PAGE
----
Making the jump from high school to the pros was a leap no player had attempted for two decades until Kevin Garnett landed with the Minnesota Timberwolves in the 1995 draft. Still, no one thought a guard, even one as skilled as Bryant, could survive in the NBA without at least a year of college experience.

“Nobody else at the time could see him doing that,” Sielski tells me.

Included in the camp of non-believers was La Salle head coach Speedy Morris, who held out hope the lure of home and the possibility of playing for his father, Joe, who was an assistant coach with the Explorers, might persuade Kobe to spend his college years in Olney.

Sielski devotes some time to describing the state of La Salle’s basketball program in the mid-90s. After the graduation of Lionel Simmons in 1990, the program plunged into mediocrity largely because school administrators failed to make the investments necessary to keep the Explorers relevant. Instead of building a proper on-campus home court and giving Morris a competitive recruiting budget, La Salle’s athletic department decided to place all of its eggs in the Kobe basket in the hope his arrival would restore the program.

“He’s got Speedy Morris’s future in his hands,” Sielski affirms as we discuss Kobe and La Salle. “If he decides to go there, everything’s different.”

I’m skeptical after reading Sielski’s deep dive into the program that anything would have changed for La Salle long term had Kobe spent a year at Broad and Olney. It turns out, Sielski agrees.

“I’m not convinced it would have changed anything either. LaSalle would have had one year of glory, maybe,” he concedes. Besides, the author discovers, Kobe likely would have chosen Duke and Mike Krzyzewski had he decided to spend a year in the NCAA.

So, is the book worth your time? Before I started reading, I wasn’t sure I would be interested in a Kobe Bryant biography. I was never really a fan of Bryant. He seemed like an arrogant diva and a bad teammate who blew up the Lakers dynasty because he refused to play second fiddle to Shaq. He appeared allergic to passing the basketball, to buying into the concept of a team game that might lead to more wins but less time dominating Sports Center highlights.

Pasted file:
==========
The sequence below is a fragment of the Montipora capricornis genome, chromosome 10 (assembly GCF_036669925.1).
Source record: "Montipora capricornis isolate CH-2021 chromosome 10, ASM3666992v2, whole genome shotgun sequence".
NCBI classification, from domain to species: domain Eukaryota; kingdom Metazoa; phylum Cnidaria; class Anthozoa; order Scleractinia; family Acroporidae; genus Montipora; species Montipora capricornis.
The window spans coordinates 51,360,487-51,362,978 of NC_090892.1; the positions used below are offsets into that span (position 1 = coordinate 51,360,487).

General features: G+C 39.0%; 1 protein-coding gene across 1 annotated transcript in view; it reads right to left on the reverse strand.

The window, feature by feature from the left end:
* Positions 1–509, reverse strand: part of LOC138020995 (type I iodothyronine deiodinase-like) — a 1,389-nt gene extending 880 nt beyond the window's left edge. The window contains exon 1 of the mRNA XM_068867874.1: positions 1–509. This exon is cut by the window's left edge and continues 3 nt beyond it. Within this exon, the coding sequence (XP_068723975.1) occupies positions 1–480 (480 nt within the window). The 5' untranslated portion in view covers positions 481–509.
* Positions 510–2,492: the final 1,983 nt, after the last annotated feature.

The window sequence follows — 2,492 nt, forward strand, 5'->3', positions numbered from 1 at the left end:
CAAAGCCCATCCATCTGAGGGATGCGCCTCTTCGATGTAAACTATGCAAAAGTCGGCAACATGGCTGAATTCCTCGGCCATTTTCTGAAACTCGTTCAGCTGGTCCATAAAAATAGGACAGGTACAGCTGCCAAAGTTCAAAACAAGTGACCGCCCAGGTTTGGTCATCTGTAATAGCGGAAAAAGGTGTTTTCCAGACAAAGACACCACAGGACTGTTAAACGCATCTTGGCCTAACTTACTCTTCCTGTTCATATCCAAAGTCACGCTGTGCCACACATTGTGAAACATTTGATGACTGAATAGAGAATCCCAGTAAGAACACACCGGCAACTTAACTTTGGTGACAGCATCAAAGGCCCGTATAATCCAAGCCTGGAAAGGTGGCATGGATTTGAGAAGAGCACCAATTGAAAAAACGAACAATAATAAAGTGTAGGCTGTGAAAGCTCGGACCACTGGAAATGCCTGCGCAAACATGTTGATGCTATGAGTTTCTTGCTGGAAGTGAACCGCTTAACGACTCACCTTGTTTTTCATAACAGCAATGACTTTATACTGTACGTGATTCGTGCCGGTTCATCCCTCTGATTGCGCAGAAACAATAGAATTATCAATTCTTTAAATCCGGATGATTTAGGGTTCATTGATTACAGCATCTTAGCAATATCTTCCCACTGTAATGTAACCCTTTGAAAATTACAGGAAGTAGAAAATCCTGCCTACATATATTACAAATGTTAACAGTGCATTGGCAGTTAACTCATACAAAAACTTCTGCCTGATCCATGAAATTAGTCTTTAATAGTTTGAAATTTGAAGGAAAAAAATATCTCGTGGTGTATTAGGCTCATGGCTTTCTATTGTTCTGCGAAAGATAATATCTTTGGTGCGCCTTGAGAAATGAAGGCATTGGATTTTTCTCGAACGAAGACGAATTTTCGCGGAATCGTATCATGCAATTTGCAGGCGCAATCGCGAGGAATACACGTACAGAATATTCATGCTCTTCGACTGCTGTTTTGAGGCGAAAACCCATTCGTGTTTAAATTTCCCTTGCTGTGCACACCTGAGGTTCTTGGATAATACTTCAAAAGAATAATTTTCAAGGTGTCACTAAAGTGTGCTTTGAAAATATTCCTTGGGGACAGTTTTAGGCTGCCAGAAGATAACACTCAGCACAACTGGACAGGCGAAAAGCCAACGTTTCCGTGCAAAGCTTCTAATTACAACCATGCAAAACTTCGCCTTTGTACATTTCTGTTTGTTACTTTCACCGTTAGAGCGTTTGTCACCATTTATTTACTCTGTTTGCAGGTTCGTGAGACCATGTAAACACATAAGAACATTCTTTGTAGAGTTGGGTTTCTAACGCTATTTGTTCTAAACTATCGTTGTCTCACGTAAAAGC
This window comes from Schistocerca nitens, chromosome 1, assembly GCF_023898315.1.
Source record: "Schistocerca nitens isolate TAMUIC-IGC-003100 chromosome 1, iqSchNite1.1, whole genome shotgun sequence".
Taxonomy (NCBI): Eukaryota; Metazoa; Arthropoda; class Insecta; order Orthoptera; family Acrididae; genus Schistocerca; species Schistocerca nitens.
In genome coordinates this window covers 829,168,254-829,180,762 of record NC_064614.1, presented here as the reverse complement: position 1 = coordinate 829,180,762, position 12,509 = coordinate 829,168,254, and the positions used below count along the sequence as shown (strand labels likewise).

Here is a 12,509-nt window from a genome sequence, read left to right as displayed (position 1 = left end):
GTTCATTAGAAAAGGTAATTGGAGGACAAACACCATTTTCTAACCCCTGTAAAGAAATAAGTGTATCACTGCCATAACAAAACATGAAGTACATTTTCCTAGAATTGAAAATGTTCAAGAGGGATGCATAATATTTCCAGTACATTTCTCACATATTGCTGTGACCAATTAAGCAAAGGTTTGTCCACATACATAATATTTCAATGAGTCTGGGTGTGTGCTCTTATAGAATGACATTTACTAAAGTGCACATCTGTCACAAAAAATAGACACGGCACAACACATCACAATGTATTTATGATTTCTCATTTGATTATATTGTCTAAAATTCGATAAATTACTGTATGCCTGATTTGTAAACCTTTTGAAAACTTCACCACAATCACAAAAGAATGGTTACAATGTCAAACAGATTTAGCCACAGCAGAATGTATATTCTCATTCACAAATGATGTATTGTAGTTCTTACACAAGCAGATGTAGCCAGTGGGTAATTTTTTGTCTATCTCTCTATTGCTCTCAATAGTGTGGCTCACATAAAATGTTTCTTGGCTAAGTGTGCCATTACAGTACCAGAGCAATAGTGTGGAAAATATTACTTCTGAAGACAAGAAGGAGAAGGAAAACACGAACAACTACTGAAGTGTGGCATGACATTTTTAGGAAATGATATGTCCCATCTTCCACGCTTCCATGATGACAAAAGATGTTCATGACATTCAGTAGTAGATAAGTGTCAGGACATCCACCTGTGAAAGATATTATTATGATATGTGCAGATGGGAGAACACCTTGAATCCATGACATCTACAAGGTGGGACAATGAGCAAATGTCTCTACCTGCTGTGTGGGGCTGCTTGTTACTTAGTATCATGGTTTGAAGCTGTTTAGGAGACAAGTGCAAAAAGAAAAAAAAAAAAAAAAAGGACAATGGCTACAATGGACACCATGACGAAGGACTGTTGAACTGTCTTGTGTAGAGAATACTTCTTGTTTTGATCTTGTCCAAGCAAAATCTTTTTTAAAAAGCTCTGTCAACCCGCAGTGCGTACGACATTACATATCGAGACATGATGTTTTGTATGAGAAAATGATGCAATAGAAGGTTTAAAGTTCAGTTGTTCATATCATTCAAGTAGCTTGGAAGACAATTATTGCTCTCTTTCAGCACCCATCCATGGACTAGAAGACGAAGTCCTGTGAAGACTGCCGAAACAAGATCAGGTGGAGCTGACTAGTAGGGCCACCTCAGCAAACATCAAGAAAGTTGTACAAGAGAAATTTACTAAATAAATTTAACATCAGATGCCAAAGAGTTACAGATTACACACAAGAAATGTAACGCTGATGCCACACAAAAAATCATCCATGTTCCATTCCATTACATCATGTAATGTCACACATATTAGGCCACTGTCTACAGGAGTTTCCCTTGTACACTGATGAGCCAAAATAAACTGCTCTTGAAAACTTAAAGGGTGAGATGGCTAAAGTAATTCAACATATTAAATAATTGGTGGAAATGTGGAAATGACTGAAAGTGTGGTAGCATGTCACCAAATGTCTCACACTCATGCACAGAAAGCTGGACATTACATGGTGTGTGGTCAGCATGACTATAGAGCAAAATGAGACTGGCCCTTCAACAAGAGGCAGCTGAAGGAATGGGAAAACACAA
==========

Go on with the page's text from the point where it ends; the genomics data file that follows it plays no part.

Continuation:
What I found after reading is that the player I thought I knew was a lot more complicated. The cockiness that may have limited Bryant’s game also fueled his rapid rise, and in Sielski’s book you find a prospect struggling to find that balance between taking over and playing within structure. Yes, Bryant could be incredibly selfish — Sielski includes an anecdote from Bryant’s AAU coach who described a player who would work on refining his individual game at the expense of teammates trying to showcase their abilities for recruiters. He was nevertheless capable of raising the level of play of those around him to heights they never thought possible, as we see with the other members of the Lower Merion basketball team.

In short, you don’t need to like Kobe Bryant to appreciate The Rise. I found the book to be an excellent study of greatness, much like The Last Dance. Sielski is a very talented writer who has an ability to suck the reader into a scene. I really thought the games Kobe played against Chester High School and Rip Hamilton’s Coatesville squad were the biggest games of his life. For Kobe Bryant, in those moments, they were.

I appreciated the non-Kobe portions of the book as well, particularly one tangent where Sielski describes the city of Chester and The Pit, a basketball court surrounded by a project:

In the pit, those kids learned that the sport could be as vital to their survival and flourishing as their beating hearts. In the pit, the sinister pops of gunfire and foreboding blares of police sirens, the awful sounds intrinsic to their lives, would fall, to their ears, silent for a while. In the pit, there was nothing to dread. In Chester, the pit was where you went to climb out.

So, if you’re looking for a decent book to read that is well-written, you should consider giving The Rise a chance. Kobe may not have been from Philly, and he was probably better off in a city of transplants like Los Angeles. But his game was forged here, in suburban high school gyms and on city blacktops. If you want to understand who Kobe Bryant was, there is no better place to start than at the beginning.

You can buy the book here. Sielski has also released a companion podcast, I am Kobe, which is available wherever you get your podcasts.